As much as things have changed in the baking industry in the past 25 years, much has stayed the same. Popular products come and go, but what remains unchanged is bakers’ passion for supplying the best product they can to their customers. Bakeries themselves continue to evolve as what consumers want from their bakeries changes, but the core of good product again remains the same. Take a look at what changes the last 25 years have wrought.
Do you remember a time before everyone walked around seemingly talking to themselves or texting furiously? Or before you could Google something? Before there were the ubiquitous earbuds and smartphones, before mobile phones had even lost their cords in the car, and before the internet had invaded modern culture and google became a word, Modern Baking came into existence. How times have changed.
Yet, how they have stayed the same. In researching the past 25 years for this anniversary issue, it struck a chord that for how different the world is today, the people in it remain amazingly the same. While we can look back at the photos with people sporting the 80s hair (big everywhere for women, mullets for men) and laugh, reading through the back issues reveals that many of the challenges facing bakers then are the same ones facing them now: How do you create a product that customers want and are willing to pay for? No magic formula existed then, nor does it now, but bakers remain passionate about supplying what the customers want.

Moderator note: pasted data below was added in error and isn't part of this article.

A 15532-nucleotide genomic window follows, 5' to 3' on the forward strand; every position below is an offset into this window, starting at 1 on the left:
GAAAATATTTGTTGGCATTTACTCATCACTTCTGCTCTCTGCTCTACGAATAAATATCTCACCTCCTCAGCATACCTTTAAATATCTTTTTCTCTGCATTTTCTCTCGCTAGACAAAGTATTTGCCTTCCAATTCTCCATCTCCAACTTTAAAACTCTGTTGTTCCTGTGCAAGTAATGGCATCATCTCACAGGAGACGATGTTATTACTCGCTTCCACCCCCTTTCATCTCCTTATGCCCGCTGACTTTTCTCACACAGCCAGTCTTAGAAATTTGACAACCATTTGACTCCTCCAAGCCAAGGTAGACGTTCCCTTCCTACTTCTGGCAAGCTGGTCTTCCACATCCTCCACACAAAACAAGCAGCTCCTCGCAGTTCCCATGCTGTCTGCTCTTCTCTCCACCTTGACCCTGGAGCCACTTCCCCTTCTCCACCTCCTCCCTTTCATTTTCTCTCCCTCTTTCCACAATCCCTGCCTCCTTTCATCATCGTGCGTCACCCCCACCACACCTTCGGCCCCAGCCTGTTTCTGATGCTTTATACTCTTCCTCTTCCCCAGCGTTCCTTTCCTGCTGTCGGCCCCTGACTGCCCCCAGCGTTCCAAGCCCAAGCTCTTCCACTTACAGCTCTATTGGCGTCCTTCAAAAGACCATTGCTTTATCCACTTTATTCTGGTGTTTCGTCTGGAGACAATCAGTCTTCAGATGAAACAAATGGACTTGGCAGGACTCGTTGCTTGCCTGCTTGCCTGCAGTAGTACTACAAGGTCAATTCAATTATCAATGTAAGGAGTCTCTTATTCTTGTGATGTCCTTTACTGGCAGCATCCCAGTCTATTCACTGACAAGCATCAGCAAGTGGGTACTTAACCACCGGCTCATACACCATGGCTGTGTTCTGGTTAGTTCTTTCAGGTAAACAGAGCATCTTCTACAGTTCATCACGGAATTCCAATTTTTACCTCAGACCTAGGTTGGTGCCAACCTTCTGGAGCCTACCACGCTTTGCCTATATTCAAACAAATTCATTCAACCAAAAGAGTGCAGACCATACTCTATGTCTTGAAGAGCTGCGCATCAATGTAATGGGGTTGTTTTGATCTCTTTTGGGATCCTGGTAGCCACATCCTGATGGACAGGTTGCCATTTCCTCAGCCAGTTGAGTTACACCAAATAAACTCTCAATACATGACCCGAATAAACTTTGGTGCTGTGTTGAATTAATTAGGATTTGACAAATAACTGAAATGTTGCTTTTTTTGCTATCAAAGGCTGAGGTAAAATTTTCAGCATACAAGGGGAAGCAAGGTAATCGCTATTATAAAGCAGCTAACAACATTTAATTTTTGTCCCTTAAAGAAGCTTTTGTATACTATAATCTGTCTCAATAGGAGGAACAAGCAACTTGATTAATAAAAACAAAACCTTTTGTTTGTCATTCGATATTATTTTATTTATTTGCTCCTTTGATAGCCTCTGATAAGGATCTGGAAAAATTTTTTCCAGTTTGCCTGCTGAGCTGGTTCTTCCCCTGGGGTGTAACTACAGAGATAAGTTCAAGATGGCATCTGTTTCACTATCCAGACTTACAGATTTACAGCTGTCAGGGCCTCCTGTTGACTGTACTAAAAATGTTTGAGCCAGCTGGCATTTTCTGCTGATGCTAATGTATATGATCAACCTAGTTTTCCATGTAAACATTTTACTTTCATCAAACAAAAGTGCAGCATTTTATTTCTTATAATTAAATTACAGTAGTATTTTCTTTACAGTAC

“It’s a passion industry. If bakers don’t love it, they’re not going to be successful at it,” says Susan Lozier Robert, owner of Frederick’s Pastries, Amherst, N.H.
It’s this passion that has sustained the industry for the last several millennia, but luckily, only the last quarter century will be examined here.
Croissants, muffins and bagels–oh my
Cupcakes are all the rage currently, and while many products have been bandied about as the next cupcake, such as macarons, donuts, whoopie pies and pie, the cupcake is still holding strong. The trend began about 10 years ago when the ladies of Sex and the City were shown eating one from Magnolia Bakery on an episode of the TV show. But before the mighty cupcakes’ reign, many products came before them.
In the late 80s, croissants, cinnamon rolls and muffins were the queens (or kings) of their day. In 1988, The National Restaurant Association tradeshow highlighted the cinnamon roll trend by conducting an educational seminar called “Cinnamon Abuse,” which looked at cinnamon roll applications in restaurants. According to a Modern Baking survey conducted in 1989, 64 percent of households had purchased cinnamon rolls while 23 percent purchased them once a month or more. A cinnamon roll at T.J. Cinnamon’s set you back $1.25 in 1987.